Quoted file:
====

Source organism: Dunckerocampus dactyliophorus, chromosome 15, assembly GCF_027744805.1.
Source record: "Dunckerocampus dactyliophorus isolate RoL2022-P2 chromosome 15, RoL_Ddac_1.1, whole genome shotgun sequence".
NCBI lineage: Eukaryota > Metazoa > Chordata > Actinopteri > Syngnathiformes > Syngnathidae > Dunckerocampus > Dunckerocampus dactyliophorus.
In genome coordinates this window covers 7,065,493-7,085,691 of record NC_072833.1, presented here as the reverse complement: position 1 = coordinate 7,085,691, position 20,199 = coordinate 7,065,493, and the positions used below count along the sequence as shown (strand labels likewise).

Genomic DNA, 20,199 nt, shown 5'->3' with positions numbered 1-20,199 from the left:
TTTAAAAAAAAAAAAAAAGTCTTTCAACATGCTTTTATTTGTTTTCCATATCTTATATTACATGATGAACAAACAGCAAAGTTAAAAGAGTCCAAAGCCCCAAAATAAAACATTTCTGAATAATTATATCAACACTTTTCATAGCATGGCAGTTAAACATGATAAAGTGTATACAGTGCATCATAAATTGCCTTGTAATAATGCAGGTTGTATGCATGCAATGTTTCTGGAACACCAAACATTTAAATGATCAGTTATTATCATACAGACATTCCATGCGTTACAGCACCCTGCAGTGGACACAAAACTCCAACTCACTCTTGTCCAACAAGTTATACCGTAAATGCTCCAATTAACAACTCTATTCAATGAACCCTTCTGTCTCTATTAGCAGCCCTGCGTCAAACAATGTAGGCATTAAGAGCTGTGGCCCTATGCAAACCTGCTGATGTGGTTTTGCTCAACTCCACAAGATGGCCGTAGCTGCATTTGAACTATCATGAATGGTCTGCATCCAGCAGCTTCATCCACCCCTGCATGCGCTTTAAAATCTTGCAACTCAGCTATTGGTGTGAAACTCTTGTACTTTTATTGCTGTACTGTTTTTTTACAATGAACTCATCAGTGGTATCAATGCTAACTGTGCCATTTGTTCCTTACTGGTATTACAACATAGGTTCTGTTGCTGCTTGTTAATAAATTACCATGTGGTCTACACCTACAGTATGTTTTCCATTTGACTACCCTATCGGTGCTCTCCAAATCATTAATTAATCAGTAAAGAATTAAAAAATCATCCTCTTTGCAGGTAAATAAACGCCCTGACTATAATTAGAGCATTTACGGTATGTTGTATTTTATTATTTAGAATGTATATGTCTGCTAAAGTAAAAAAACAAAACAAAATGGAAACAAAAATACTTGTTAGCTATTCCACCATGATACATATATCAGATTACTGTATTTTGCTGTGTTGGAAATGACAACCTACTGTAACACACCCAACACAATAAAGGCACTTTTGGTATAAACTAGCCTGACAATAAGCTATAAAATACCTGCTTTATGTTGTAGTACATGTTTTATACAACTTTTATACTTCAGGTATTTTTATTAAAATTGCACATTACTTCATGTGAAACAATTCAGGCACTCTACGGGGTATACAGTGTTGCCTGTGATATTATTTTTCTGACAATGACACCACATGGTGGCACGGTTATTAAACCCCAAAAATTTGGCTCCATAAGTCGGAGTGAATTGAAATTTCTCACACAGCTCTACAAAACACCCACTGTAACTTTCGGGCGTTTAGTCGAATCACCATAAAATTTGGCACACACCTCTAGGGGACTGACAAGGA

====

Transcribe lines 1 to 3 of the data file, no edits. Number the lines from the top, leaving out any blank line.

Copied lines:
Source organism: Dunckerocampus dactyliophorus, chromosome 15, assembly GCF_027744805.1.
Source record: "Dunckerocampus dactyliophorus isolate RoL2022-P2 chromosome 15, RoL_Ddac_1.1, whole genome shotgun sequence".
NCBI lineage: Eukaryota > Metazoa > Chordata > Actinopteri > Syngnathiformes > Syngnathidae > Dunckerocampus > Dunckerocampus dactyliophorus.